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to back the action passion with action. and because this is the summit _ passion with action. and because this is the summit hosted - passion with action. and because this is the summit hosted here . passion with action. and becausei this is the summit hosted here in london? , , , london? yes, 'ust set the pace, you set the tone. — london? yes, just set the pace, you set the tone. you _ london? yes, just set the pace, you set the tone. you indicated - london? yes, just set the pace, you set the tone. you indicated by - london? yes, just set the pace, you set the tone. you indicated by the l set the tone. you indicated by the way you express your support for this, it will also categorise action from other countries because just like the report before now. if the uk doesn't see you know that it is serious about making its front and centre and given its political priority as global britain as we call it, this would influence others the way we would expect them to act. the calls for $5 billion. that should've been the mantra and driving that and making sure that they stepped up and got all of us to step up to reach that amount. it is the first time they're getting this amount and asking for this kind of numbers for education. we really expected a lot more from the uk
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government here. q expected a lot more from the uk government here.— government here. 4 billion has been ledued, government here. 4 billion has been pledged. with _ government here. 4 billion has been pledged. with give — government here. 4 billion has been pledged, with give viewers _ government here. 4 billion has been pledged, with give viewers an - government here. 4 billion has been pledged, with give viewers an idea i pledged, with give viewers an idea of how that money might make a difference to education and parts of africa? it difference to education and parts of africa? , , u, ., africa? it will be significant. that is not to say _ africa? it will be significant. that is not to say that, _ africa? it will be significant. that is not to say that, we _ africa? it will be significant. that is not to say that, we called - africa? it will be significant. that is not to say that, we called it. africa? it will be significant. that is not to say that, we called it 5 i is not to say that, we called it 5 billion before billion has been raised and that is specific time to make significant resources. relative to the problem, the challenges, that is like a drop in the bucket. but a global partnership is good for even developing countries, to mobilise domestic financials for education and that is where the call has been as much as we are trying to collect and to donors to put in $5 billion. we also have to see developing countries step up in educational budgets and that is why we are hoping this will categorise this. and we have seen a significant number of people return to school in significant numbers of teachers
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trained and is being paid attention to the crisis and this is where who should already be from learning to read and reading to learn, if we see that level of, the quality of learning that we are seeing in schools has been down globally, so we're hoping that with 4 billion, a really categorise some real changes in teachers training and having a bit of textbooks and classrooms to get more people, especially the girls because of the pandemic, many of them may not be able to continue on to the pregnancy, those changes that could really help drive them back to school, those of the kinds of things that this would really drive. ., ~' ,, of things that this would really drive. . ,, i. . of things that this would really drive. . ,, . ., ., drive. thank you so much for “oining us. thank drive. thank you so much for “oining ihankyou — drive. thank you so much for “oining us. thank you for i drive. thank you so much for “oining us. thank you for having h drive. thank you so much for “oining us. thank you for having me. _ let's turn now to covid vaccines in the us. president biden is expected to announce that all federal workers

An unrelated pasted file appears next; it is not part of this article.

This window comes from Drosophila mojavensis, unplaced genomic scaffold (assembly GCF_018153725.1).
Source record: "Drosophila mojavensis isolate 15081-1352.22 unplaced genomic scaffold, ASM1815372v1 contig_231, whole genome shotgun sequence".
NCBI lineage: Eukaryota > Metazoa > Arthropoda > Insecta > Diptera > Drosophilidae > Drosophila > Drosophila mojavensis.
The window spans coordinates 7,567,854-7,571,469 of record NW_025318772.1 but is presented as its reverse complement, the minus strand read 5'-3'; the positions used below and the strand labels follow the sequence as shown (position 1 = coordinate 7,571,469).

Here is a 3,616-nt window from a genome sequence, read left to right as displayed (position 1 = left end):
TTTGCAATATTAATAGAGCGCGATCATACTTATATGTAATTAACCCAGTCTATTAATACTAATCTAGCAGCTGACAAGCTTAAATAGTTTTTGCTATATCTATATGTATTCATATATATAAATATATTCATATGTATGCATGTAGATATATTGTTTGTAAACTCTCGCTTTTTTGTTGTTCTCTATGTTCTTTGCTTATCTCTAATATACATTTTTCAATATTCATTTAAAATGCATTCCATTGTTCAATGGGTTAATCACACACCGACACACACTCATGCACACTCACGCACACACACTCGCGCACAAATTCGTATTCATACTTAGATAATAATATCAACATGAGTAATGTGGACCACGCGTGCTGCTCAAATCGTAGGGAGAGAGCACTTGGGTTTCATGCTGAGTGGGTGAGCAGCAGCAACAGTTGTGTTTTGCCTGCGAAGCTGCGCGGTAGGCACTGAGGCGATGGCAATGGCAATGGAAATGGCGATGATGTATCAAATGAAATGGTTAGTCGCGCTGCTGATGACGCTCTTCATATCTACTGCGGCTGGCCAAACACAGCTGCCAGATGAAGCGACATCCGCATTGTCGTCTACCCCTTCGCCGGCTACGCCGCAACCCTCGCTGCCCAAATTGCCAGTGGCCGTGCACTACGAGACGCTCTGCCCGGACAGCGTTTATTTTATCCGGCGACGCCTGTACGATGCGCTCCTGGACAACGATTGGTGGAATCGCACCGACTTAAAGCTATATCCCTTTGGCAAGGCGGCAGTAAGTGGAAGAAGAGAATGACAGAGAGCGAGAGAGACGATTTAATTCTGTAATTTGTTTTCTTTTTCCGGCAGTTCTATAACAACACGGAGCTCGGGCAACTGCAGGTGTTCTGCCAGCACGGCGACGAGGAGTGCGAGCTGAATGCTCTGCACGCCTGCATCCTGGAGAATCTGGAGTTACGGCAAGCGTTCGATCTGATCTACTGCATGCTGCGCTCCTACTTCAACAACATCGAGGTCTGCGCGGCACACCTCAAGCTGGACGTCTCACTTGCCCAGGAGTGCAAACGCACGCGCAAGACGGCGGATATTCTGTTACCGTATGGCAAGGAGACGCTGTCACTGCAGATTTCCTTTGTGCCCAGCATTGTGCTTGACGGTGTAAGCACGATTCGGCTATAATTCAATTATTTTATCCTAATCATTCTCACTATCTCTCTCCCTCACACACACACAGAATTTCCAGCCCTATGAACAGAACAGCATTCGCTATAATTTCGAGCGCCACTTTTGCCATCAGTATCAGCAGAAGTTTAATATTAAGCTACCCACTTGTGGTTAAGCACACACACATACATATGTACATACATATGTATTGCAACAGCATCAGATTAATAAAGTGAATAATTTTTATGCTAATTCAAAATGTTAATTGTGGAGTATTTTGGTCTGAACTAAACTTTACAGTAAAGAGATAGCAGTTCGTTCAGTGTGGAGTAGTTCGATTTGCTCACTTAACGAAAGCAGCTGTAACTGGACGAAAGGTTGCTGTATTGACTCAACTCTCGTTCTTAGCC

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will have to be vaccinated. this comes amid rising case numbers and stagnating vaccination rates. there's been a 46% increase in cases from last week. the highly transmissable delta variant now accounts for 83% of us covid cases. overall, 48% of the us population are fully vaccinated, but there has been a 35% decrease in week—on—week vaccination rates. here's barbara plett usher in washington on the government's position. if you don't get vaccinated, you have to submit to regular covid—i9 testing and other covid—i9 protocol restrictions. so, it's not as if they are saying you will be fired if you don't get vaccinated, but it will cost you in some way. and this is part of a plan to try to get government workers back to the office safely. it's also to try and be an example to other employers in the country about how to go about this in terms of vaccination and the rise in covid—i9 cases. but it's also basically
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an acknowledgement that president biden�*s drive for vaccination has not met its goals. as you were saying, cases are on the rise because of the delta variant, and they are primarily amongst those who are on vaccinated, and as a significant portion of the country, 30% of adults are resistant, they're sceptical. president biden has done what he could. he has urged people, he has used the bully pulpit, he has made access to vaccines easier, but there's a limit to what he can do to force action. in this case, he can, with federal workers, he has that authority. so that is what he is going to do and it is the nation's largest employer, the government, so he is hoping that it will make a difference. let's look at america's private sector, too, as some key corporations are now introducing their own rulings on covid jabs. netflix will require vaccinations for so—called "zone a" cast and crew on sets. google will require vaccination for those returning to us offices this autumn. as will facebook who said in a statement...